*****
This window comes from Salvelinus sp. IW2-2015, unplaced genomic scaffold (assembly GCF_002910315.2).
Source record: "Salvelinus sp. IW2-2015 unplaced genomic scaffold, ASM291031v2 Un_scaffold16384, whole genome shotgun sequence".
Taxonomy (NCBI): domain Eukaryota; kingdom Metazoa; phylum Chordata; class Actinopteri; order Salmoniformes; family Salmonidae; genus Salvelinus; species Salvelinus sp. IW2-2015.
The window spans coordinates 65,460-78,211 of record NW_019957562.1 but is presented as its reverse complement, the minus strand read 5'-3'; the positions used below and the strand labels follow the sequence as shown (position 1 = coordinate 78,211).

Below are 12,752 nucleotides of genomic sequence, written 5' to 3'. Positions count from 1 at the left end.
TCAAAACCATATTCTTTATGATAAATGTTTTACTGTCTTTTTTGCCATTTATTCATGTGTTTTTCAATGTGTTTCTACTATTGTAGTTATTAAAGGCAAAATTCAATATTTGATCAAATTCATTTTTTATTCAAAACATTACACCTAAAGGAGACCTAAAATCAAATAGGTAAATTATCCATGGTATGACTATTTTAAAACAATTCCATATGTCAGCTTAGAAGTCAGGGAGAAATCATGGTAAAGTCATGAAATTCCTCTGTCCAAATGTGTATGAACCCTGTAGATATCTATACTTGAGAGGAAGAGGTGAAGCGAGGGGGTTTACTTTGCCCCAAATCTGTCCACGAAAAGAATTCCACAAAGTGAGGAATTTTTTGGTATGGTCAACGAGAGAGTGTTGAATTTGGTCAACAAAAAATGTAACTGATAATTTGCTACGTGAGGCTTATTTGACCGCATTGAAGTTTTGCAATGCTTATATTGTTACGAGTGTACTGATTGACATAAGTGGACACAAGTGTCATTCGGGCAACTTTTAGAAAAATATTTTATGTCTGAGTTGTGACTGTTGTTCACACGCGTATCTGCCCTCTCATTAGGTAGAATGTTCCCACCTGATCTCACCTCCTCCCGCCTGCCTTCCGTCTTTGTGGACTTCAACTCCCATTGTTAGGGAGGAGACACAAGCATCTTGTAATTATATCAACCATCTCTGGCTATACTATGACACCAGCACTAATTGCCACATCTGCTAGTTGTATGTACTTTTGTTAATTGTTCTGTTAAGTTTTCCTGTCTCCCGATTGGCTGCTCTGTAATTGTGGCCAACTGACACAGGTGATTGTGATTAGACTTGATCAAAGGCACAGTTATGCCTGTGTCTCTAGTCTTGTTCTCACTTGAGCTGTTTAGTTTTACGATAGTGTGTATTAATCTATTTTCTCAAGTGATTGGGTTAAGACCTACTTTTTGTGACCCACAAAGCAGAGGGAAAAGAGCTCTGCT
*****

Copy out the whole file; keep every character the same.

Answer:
This window comes from Salvelinus sp. IW2-2015, unplaced genomic scaffold (assembly GCF_002910315.2).
Source record: "Salvelinus sp. IW2-2015 unplaced genomic scaffold, ASM291031v2 Un_scaffold16384, whole genome shotgun sequence".
Taxonomy (NCBI): domain Eukaryota; kingdom Metazoa; phylum Chordata; class Actinopteri; order Salmoniformes; family Salmonidae; genus Salvelinus; species Salvelinus sp. IW2-2015.
The window spans coordinates 65,460-78,211 of record NW_019957562.1 but is presented as its reverse complement, the minus strand read 5'-3'; the positions used below and the strand labels follow the sequence as shown (position 1 = coordinate 78,211).

Below are 12,752 nucleotides of genomic sequence, written 5' to 3'. Positions count from 1 at the left end.
TCAAAACCATATTCTTTATGATAAATGTTTTACTGTCTTTTTTGCCATTTATTCATGTGTTTTTCAATGTGTTTCTACTATTGTAGTTATTAAAGGCAAAATTCAATATTTGATCAAATTCATTTTTTATTCAAAACATTACACCTAAAGGAGACCTAAAATCAAATAGGTAAATTATCCATGGTATGACTATTTTAAAACAATTCCATATGTCAGCTTAGAAGTCAGGGAGAAATCATGGTAAAGTCATGAAATTCCTCTGTCCAAATGTGTATGAACCCTGTAGATATCTATACTTGAGAGGAAGAGGTGAAGCGAGGGGGTTTACTTTGCCCCAAATCTGTCCACGAAAAGAATTCCACAAAGTGAGGAATTTTTTGGTATGGTCAACGAGAGAGTGTTGAATTTGGTCAACAAAAAATGTAACTGATAATTTGCTACGTGAGGCTTATTTGACCGCATTGAAGTTTTGCAATGCTTATATTGTTACGAGTGTACTGATTGACATAAGTGGACACAAGTGTCATTCGGGCAACTTTTAGAAAAATATTTTATGTCTGAGTTGTGACTGTTGTTCACACGCGTATCTGCCCTCTCATTAGGTAGAATGTTCCCACCTGATCTCACCTCCTCCCGCCTGCCTTCCGTCTTTGTGGACTTCAACTCCCATTGTTAGGGAGGAGACACAAGCATCTTGTAATTATATCAACCATCTCTGGCTATACTATGACACCAGCACTAATTGCCACATCTGCTAGTTGTATGTACTTTTGTTAATTGTTCTGTTAAGTTTTCCTGTCTCCCGATTGGCTGCTCTGTAATTGTGGCCAACTGACACAGGTGATTGTGATTAGACTTGATCAAAGGCACAGTTATGCCTGTGTCTCTAGTCTTGTTCTCACTTGAGCTGTTTAGTTTTACGATAGTGTGTATTAATCTATTTTCTCAAGTGATTGGGTTAAGACCTACTTTTTGTGACCCACAAAGCAGAGGGAAAAGAGCTCTGCT